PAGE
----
Thursday, 22 December 2011

The Allman Brothers Band

For the past fifteen years or so, I have been much taken by North American music of a more rootsy nature, the musical sub-genre which appeared in the late 60s, and continued to flourish for part of the following decade. Into this category I placed the late-period Byrds, The Band, Little Feat, Creedence Clearwater Revival and others.

One outfit which had escaped my closer attention was The Allman Brothers Band. Because they were habitually categorized as "Southern Rock", I lazily assumed that they were of the same ilk as Lynyrd Skynyrd and its imitators. Only much later was I resoundingly disabused of this notion...

When I refer to "The Allman Brothers Band" here I am speaking specifically about the period in which Duane Allman was part of the group, prior to his tragic death in 1971. To all intents and purposes, this encompasses the first three studio albums, plus the masterly Live At Fillmore East.

In the early 1970s, there was a surfeit of groups offering a "stew" of various forms of American roots music (Little Feat, Stephen Stills' Manassas to name but two), but the Allman Brothers Band were ahead of the game in several departments. By employing two drummers, they instilled a funkiness and rhythmic depth to their sound, which set them apart from their contemporaries for a while.

The sheer breadth and scope of their influences is also sometimes overlooked.  Although the blues and country appeared to predominate, especially on the first two studio albums, if one listens closely it is easy to detect traces of jazz, Latin and even gospel. Sometimes one or more style was superimposed on top of others within the same song, to startling effect. "Whipping Post" is arguably a case in point.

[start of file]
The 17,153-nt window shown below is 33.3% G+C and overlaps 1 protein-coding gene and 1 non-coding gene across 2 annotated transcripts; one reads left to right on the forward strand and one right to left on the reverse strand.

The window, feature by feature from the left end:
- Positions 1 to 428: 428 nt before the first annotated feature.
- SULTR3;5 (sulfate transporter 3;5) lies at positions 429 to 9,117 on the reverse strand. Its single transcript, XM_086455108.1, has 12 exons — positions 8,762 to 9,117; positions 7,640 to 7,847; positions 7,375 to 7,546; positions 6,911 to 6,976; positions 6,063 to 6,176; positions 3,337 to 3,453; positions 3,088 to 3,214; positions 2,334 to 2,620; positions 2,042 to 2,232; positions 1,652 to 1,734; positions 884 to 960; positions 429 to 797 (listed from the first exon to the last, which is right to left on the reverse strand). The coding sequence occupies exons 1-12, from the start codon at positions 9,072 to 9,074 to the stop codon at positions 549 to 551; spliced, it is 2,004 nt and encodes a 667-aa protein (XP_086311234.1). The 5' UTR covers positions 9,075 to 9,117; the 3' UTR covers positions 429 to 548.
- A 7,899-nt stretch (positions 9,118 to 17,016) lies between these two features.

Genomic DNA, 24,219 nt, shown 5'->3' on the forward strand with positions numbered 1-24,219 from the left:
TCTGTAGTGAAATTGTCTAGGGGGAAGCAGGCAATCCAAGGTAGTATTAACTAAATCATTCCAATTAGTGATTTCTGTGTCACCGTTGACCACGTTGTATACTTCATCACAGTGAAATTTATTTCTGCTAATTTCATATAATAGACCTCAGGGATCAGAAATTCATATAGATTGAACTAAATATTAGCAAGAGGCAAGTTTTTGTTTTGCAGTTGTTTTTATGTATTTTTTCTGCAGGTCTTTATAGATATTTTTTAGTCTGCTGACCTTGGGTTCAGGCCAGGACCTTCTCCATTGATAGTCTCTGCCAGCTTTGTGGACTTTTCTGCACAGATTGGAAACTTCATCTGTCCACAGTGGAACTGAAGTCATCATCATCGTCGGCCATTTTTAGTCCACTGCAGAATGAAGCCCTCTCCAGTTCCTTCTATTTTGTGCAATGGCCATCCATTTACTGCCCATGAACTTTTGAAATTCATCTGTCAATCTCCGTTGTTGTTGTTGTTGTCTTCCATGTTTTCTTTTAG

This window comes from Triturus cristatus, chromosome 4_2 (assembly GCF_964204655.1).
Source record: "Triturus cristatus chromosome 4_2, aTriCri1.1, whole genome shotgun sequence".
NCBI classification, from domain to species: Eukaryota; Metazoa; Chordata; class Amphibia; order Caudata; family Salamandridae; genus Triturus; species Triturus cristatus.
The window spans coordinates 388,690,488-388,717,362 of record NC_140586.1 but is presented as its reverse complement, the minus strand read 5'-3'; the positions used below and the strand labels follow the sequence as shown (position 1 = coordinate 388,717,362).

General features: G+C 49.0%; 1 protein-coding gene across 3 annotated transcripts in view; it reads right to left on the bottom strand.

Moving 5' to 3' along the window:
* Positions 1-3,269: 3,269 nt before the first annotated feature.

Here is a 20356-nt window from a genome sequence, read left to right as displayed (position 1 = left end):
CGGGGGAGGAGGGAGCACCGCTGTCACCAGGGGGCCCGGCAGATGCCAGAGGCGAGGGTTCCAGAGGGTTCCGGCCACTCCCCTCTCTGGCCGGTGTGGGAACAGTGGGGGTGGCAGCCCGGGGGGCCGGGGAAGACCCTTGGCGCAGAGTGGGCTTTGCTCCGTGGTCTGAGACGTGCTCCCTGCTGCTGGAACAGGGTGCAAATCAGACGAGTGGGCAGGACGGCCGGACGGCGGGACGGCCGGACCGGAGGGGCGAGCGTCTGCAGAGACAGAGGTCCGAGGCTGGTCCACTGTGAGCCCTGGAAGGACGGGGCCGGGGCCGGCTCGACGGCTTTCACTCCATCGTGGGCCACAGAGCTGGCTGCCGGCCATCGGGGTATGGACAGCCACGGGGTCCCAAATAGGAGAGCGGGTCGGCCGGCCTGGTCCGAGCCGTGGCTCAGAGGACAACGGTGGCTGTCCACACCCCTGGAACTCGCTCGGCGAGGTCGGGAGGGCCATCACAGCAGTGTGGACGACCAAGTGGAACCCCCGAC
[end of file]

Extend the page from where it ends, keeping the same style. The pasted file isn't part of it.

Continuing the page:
Another strength of the Allman Brothers Band was the tendency for lengthy and outlandish jams to co-exist happily with more accessible and catchy material.  There were perhaps signs on the studio cuts on Eat A Peach of a shift towards more concise musical statements, but many of the trademarks remained, notably the contrasting guitar sounds of Duane Allman and Dickey Betts.  This, along with the keyboards of Gregg Allman, gave the group's music a texture lacking in that of most of their peers.

Although the original "classic" line-up was in place for a comparatively brief period, its legacy remains formidable.  The track "Stand Back", from Eat A Peach, encapsulates in three-and-a-quarter minutes all that was instantly infectious and compelling about the band, while the various live renditions of "Whipping Post" showcase their penchant for improvisation and extemporisation.

In their sphere, the Allman Brothers Band were unusual in offering a heady brew of gritty immediacy, technical virtuosity and often ethereal soundscapes. They are an essential reference point for anyone tracing the development of rock music in the early Seventies.

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